“Donald Trump has a sense of profound humility and spirituality that you don’t see in public,” Davis added.
He said he finds it amazing that he, an orphan from the black community of Cleveland, visits the Oval Office at the White House and speaks with the president of the United States on a regular basis.
He told the audience 84 percent of Evangelicals voted for Trump and 18 percent of African Americans did also, which he called a peaceful overthrow of government.
“We’re like the dog that chases a car, catches it, then has to decide what to do with it,” Davis said.
He credits the Trump win as an act of God.
“The Democrats are blaming everybody — Julian Assange, the Russians, Putin, even Boris and Natasha from the old Bullwinkle cartoon,” David said. “It’s absurd and ridiculous. We know this was the hand of God. We dodged the bullet of all bullets. We dodged a nuclear missile.”
Davis said a strong America is the world’s best hope for peace and prosperity.
“The apple of God’s eye is Israel and God has said He will bless them who bless Israel, and curse those who curse Israel. America is blessed because of its support of Israel. We have a president who understands that,” Davis said.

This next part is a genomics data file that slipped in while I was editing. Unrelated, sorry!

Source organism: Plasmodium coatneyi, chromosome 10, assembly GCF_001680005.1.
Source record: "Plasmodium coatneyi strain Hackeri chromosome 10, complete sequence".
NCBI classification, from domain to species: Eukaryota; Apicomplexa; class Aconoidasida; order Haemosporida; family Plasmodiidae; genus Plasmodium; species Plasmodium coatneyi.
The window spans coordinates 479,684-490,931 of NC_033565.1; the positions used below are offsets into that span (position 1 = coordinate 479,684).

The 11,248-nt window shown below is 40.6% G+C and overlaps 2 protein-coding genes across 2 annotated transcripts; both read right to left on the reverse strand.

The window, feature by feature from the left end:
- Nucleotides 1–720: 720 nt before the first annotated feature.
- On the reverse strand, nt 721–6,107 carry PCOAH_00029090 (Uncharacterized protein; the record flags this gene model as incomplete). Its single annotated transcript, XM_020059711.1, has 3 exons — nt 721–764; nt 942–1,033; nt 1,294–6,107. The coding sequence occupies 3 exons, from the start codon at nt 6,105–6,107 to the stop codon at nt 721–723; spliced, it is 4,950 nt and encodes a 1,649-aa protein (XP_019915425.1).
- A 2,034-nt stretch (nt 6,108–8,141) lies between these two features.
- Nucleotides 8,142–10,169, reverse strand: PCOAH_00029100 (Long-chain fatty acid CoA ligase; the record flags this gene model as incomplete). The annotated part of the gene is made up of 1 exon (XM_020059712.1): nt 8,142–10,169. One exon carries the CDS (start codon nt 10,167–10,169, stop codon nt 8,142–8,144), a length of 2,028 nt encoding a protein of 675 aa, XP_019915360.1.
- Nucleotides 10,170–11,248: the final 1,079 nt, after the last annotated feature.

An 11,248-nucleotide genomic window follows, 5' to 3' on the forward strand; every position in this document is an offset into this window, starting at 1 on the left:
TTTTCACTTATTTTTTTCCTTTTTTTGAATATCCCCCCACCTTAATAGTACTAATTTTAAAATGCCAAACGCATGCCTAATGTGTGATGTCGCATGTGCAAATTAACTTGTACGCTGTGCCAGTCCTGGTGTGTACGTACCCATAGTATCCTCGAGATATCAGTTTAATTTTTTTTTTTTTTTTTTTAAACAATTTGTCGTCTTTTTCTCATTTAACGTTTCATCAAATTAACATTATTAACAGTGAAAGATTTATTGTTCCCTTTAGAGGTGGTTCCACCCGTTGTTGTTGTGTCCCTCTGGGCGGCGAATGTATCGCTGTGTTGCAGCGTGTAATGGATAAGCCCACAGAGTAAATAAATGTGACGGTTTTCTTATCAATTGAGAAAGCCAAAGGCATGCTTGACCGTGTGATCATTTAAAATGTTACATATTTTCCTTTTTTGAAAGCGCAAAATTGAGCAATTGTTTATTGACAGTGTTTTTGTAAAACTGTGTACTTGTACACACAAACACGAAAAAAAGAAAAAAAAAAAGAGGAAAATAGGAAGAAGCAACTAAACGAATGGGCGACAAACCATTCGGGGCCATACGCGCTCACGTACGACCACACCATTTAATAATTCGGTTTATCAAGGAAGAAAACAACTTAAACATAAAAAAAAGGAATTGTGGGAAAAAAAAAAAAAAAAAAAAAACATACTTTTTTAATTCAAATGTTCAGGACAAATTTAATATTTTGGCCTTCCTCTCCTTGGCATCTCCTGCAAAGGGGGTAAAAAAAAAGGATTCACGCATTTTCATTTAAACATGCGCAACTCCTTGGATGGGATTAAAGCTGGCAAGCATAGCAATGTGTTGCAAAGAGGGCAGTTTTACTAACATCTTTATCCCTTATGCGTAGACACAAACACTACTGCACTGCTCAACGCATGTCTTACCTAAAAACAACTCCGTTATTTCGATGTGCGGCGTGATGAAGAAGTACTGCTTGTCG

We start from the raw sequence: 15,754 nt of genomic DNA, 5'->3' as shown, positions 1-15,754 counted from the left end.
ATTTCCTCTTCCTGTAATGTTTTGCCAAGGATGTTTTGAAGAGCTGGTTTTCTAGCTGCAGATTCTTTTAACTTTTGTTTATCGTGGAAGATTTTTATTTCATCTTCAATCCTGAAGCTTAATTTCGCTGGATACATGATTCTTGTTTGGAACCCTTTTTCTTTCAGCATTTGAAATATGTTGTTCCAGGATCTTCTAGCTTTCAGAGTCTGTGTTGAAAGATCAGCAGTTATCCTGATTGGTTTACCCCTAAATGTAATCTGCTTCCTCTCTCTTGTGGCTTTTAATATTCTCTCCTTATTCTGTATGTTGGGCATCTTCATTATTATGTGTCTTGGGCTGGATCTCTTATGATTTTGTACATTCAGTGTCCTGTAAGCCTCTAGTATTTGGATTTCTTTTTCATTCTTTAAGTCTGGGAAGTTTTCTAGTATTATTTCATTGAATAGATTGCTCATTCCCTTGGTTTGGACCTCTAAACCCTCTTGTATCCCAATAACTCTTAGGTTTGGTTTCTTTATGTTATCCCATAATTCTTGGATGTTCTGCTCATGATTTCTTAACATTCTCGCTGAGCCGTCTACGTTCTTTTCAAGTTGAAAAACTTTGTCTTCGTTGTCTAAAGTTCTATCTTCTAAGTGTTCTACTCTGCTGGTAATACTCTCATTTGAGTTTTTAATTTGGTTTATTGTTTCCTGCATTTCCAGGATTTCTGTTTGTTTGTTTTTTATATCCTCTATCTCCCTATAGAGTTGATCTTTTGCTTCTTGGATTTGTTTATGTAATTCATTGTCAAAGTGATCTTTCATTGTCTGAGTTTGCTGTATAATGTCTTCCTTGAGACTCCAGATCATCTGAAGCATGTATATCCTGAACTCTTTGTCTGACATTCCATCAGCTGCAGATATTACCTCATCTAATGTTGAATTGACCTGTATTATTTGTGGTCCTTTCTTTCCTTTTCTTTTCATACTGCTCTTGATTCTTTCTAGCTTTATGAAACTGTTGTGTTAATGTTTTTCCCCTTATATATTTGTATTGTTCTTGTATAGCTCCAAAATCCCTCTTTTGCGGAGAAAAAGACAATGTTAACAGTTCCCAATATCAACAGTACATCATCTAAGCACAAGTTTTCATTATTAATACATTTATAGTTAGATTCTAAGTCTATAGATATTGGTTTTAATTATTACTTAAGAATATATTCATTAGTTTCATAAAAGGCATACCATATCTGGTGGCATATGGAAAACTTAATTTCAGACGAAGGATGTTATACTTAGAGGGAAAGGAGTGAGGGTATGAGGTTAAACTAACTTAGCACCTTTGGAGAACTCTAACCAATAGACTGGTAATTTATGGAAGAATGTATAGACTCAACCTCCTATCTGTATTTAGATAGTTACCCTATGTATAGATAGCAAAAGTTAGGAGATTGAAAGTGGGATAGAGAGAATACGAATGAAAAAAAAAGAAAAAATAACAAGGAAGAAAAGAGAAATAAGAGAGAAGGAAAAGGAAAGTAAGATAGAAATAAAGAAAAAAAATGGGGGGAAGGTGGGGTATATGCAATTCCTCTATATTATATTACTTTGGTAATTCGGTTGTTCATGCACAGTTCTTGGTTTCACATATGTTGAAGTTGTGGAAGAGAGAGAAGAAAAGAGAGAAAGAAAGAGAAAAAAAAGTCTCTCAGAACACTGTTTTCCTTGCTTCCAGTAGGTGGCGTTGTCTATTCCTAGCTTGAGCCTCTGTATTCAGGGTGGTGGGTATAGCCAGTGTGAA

He said leaders like Scott and himself are working in the black community to reverse the belief that the Republican Party does not represent minorities.
“It’s up to us to pull them into the tent,” Davis said.
The Democrats must put their political obstructionism aside for the good of the country, and the Republicans, used to playing an obstructionist role, need to learn how to govern, he said.
As for social programs, including healthcare, Davis said the Constitution does not guarantee happiness, just the individual’s right to pursue it.
“There is no such thing as ‘entitlement;’ none of us are owed anything by the government, but the individual has the right to achieve happiness in their own way, through hard work,” Davis said.
He drew a standing ovation and loud applause when he concluded with, “Under President Trump, and the Republicans, we are poised to do our part now to make America great again.”
After the speeches, McArthur presented the annual Patterson Crystal Apple Award, given by the chairman each year to a person who has dedicated years of time and effort to the local Republican party.
Named in honor of the award’s first recipients, Jim and Nancy Patterson, it is usually announced as a well-kept surprise at the end of the dinner.
This year’s recipient is Susanne Bagley, of Bainbridge, who has served on the Geauga County GOP Central Committee for more than 40 years, and who has volunteered in many capacities, including dozens of campaigns.
“This is such a wonderful surprise,” Bagley said, through tears. “My husband passed away six months ago and always supported me in everything I did. This would have made him very proud and happy.”